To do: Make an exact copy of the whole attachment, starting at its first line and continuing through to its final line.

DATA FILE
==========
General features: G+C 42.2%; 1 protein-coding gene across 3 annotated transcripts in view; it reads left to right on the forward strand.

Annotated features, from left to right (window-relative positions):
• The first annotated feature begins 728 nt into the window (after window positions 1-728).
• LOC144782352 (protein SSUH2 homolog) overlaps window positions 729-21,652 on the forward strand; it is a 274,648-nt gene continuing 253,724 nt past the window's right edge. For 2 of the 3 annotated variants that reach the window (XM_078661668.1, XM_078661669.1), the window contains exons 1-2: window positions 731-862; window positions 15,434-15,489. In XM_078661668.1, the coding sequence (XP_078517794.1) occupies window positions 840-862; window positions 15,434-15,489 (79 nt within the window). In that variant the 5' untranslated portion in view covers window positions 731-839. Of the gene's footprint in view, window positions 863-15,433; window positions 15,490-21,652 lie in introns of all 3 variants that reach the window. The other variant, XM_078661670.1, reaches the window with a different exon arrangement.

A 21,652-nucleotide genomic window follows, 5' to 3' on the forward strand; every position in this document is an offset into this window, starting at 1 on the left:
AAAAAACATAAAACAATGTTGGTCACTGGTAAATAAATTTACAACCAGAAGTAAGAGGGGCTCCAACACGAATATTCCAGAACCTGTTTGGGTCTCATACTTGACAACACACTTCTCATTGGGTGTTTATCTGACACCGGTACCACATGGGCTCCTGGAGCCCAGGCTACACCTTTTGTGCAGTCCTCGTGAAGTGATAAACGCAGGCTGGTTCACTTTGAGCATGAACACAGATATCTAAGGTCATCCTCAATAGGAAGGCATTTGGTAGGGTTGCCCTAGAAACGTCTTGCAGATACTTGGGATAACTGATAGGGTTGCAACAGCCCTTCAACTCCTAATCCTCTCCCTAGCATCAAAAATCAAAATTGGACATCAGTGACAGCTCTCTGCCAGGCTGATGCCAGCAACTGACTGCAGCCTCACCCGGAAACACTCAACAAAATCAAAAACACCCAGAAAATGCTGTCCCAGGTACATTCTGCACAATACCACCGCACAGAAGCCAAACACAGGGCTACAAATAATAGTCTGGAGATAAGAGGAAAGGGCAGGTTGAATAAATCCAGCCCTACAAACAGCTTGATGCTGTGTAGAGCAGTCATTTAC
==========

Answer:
General features: G+C 42.2%; 1 protein-coding gene across 3 annotated transcripts in view; it reads left to right on the forward strand.

Annotated features, from left to right (window-relative positions):
• The first annotated feature begins 728 nt into the window (after window positions 1-728).
• LOC144782352 (protein SSUH2 homolog) overlaps window positions 729-21,652 on the forward strand; it is a 274,648-nt gene continuing 253,724 nt past the window's right edge. For 2 of the 3 annotated variants that reach the window (XM_078661668.1, XM_078661669.1), the window contains exons 1-2: window positions 731-862; window positions 15,434-15,489. In XM_078661668.1, the coding sequence (XP_078517794.1) occupies window positions 840-862; window positions 15,434-15,489 (79 nt within the window). In that variant the 5' untranslated portion in view covers window positions 731-839. Of the gene's footprint in view, window positions 863-15,433; window positions 15,490-21,652 lie in introns of all 3 variants that reach the window. The other variant, XM_078661670.1, reaches the window with a different exon arrangement.

A 21,652-nucleotide genomic window follows, 5' to 3' on the forward strand; every position in this document is an offset into this window, starting at 1 on the left:
AAAAAACATAAAACAATGTTGGTCACTGGTAAATAAATTTACAACCAGAAGTAAGAGGGGCTCCAACACGAATATTCCAGAACCTGTTTGGGTCTCATACTTGACAACACACTTCTCATTGGGTGTTTATCTGACACCGGTACCACATGGGCTCCTGGAGCCCAGGCTACACCTTTTGTGCAGTCCTCGTGAAGTGATAAACGCAGGCTGGTTCACTTTGAGCATGAACACAGATATCTAAGGTCATCCTCAATAGGAAGGCATTTGGTAGGGTTGCCCTAGAAACGTCTTGCAGATACTTGGGATAACTGATAGGGTTGCAACAGCCCTTCAACTCCTAATCCTCTCCCTAGCATCAAAAATCAAAATTGGACATCAGTGACAGCTCTCTGCCAGGCTGATGCCAGCAACTGACTGCAGCCTCACCCGGAAACACTCAACAAAATCAAAAACACCCAGAAAATGCTGTCCCAGGTACATTCTGCACAATACCACCGCACAGAAGCCAAACACAGGGCTACAAATAATAGTCTGGAGATAAGAGGAAAGGGCAGGTTGAATAAATCCAGCCCTACAAACAGCTTGATGCTGTGTAGAGCAGTCATTTAC